Dinosaur Tail In Mexico Desert Is A Staggering 16-Feet In Length, May Belong To Duck-Billed Hadrosaur [PHOTOS]

By Philip Ross on July 23, 2013 1:12 PM EDT

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A dinosaur tail in Mexico, discovered in the Mexican state of Coahuila. (Photo: Reuters)
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The fossilized tail of a duck-billed dinosaur, or hadrosaur, found in the Mexican desert near the U.S. border with Texas. Archaeologists recovered 50 complete vertebrae from the single articulated tail of the dinosaur that marks the first such find in Mexico. (Photo: Reuters)

A dinosaur tail in Mexico could belong to the duck-billed hadrosaur, a web-footed herbivore that roamed the earth between 145 million and 66 million years ago. The massive 16-foot-long tail has 50 vertebrae and was recovered from the desert near the U.S. border along Texas in Mexico's northern state of Coahuila -- an area with a rich history of paleontology. Researchers say the dinosaur tail in Mexico is a very rare and exceptional find.

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International Business Times reports that the dinosaur tail in Mexico is roughly 72 million years old. It took a team of archaeologists and students from Mexico's National Institute for Anthropology and History 20 days to completely excavate the buried dino tail, which was trapped under a rock.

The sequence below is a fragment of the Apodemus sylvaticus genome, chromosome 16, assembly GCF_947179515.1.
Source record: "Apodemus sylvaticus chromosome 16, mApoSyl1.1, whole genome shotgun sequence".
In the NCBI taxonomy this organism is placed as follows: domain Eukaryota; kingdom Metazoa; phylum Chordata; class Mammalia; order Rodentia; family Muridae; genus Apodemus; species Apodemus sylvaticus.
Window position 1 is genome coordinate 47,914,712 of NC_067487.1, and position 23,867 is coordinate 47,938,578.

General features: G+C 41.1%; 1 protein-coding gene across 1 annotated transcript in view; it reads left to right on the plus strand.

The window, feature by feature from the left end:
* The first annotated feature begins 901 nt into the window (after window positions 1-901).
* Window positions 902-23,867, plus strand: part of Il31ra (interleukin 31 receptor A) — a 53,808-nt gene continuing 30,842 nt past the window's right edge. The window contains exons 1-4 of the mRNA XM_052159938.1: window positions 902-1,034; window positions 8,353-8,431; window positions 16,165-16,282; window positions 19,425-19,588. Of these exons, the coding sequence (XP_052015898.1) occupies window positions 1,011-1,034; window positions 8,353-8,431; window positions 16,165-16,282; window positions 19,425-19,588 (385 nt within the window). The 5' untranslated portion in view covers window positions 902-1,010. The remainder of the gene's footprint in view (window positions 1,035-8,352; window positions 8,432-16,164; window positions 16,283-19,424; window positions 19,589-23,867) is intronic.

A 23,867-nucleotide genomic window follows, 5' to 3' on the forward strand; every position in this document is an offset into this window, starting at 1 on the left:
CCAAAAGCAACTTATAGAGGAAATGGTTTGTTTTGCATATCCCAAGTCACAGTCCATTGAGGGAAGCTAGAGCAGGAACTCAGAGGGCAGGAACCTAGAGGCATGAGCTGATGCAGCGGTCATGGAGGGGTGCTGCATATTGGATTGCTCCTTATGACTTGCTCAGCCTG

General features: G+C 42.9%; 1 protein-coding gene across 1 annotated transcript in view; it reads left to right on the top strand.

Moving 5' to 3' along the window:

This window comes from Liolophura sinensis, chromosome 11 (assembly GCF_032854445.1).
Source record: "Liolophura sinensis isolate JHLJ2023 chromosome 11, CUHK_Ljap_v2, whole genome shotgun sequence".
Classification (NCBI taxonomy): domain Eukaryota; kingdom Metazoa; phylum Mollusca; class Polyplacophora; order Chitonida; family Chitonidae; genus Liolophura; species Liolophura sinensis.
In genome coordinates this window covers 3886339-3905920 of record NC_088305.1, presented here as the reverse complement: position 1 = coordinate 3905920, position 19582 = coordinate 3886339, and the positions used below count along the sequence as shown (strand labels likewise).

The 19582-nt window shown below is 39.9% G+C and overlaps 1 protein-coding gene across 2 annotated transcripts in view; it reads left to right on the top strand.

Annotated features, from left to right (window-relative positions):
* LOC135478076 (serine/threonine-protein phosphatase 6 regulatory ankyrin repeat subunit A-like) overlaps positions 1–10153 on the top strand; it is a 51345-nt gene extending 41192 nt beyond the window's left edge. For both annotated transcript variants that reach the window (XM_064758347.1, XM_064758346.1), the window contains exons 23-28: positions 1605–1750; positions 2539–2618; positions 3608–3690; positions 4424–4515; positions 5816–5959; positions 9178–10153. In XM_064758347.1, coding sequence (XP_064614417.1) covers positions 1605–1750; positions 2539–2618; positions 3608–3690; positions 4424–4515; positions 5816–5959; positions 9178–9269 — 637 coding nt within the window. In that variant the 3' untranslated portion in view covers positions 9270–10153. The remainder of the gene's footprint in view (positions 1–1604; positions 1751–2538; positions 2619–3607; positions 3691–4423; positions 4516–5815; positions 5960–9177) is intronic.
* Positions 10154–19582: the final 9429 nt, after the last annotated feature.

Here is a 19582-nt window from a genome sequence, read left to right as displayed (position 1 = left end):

While it'll take researchers more time to confirm the exact species of dinosaur, they believe the dinosaur tail in Mexico belongs to the duck-billed hadrosaur, a Cretaceous herbivore with nearly 900 teeth in its mouths and a head shaped like the bill of a duck. According to the U.S. National Park Service, hadrosaurs first appeared during the Cretaceous period between 145 million to 66 million years ago. Hadrosaurs roamed areas in prehistoric North America, Europe and Asia, and ranged in size from just 10 feet long to 40 feet long - about the size of a school bus.

The National Institute for Anthropology first became aware of the location of the dinosaur tail in Mexico in June 2012. Excavation began earlier this month, and the fossilized remains have been transported to General Cepeda, a city in northeastern Mexico, for cleaning and further analysis.

The excavation of the dinosaur tail in Mexico isn't the first hadrosaur remains to make headlines recently. Earlier this month, scientists from the University of Kansas unearthed a T-Rex tooth embedded in the tail of a Hadrosaur in South Dakota. The Daily Mail reports that the discovery proves T-Rex was not just a scavenger, as has often been noted, and that it chased down its prey.

Read more from iScience Times:

Dinosaurs Warm-Blooded: Cold-Blooded Dinosaurs Wouldn't Have Been Muscular Enough To Survive, Suggests Study

Nasutoceratops Titusi: Strange New Dinosaur Discovered In Utah Desert Has Massive Bull-Like Horns And Bulbous Snout [REPORT]

Early Bird Fossil: Is Aurornis Xui The World's First Bird Or A Dinosaur?

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